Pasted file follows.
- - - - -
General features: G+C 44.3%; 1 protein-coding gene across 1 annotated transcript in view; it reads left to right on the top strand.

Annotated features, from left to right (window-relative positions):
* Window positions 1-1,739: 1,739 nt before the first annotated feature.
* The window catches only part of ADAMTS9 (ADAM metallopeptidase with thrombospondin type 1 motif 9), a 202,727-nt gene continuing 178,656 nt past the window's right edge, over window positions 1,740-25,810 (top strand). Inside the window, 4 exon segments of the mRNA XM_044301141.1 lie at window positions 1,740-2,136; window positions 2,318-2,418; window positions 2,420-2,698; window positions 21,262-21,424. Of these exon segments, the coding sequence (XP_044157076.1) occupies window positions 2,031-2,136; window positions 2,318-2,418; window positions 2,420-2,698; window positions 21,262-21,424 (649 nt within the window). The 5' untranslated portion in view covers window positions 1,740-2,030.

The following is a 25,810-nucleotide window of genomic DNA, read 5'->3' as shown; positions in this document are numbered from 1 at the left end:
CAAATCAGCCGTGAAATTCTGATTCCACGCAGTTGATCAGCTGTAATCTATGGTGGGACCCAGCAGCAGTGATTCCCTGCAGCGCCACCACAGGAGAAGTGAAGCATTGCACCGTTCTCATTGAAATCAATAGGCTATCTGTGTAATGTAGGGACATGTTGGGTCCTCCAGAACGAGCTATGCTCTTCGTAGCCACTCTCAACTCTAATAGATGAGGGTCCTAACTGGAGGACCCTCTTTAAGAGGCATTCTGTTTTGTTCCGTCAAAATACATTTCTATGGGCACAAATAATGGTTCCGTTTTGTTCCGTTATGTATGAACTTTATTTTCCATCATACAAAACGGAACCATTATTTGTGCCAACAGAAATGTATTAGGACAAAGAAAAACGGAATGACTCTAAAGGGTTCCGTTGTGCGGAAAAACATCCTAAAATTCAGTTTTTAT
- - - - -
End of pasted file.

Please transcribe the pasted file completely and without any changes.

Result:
General features: G+C 44.3%; 1 protein-coding gene across 1 annotated transcript in view; it reads left to right on the top strand.

Annotated features, from left to right (window-relative positions):
* Window positions 1-1,739: 1,739 nt before the first annotated feature.
* The window catches only part of ADAMTS9 (ADAM metallopeptidase with thrombospondin type 1 motif 9), a 202,727-nt gene continuing 178,656 nt past the window's right edge, over window positions 1,740-25,810 (top strand). Inside the window, 4 exon segments of the mRNA XM_044301141.1 lie at window positions 1,740-2,136; window positions 2,318-2,418; window positions 2,420-2,698; window positions 21,262-21,424. Of these exon segments, the coding sequence (XP_044157076.1) occupies window positions 2,031-2,136; window positions 2,318-2,418; window positions 2,420-2,698; window positions 21,262-21,424 (649 nt within the window). The 5' untranslated portion in view covers window positions 1,740-2,030.

The following is a 25,810-nucleotide window of genomic DNA, read 5'->3' as shown; positions in this document are numbered from 1 at the left end:
CAAATCAGCCGTGAAATTCTGATTCCACGCAGTTGATCAGCTGTAATCTATGGTGGGACCCAGCAGCAGTGATTCCCTGCAGCGCCACCACAGGAGAAGTGAAGCATTGCACCGTTCTCATTGAAATCAATAGGCTATCTGTGTAATGTAGGGACATGTTGGGTCCTCCAGAACGAGCTATGCTCTTCGTAGCCACTCTCAACTCTAATAGATGAGGGTCCTAACTGGAGGACCCTCTTTAAGAGGCATTCTGTTTTGTTCCGTCAAAATACATTTCTATGGGCACAAATAATGGTTCCGTTTTGTTCCGTTATGTATGAACTTTATTTTCCATCATACAAAACGGAACCATTATTTGTGCCAACAGAAATGTATTAGGACAAAGAAAAACGGAATGACTCTAAAGGGTTCCGTTGTGCGGAAAAACATCCTAAAATTCAGTTTTTAT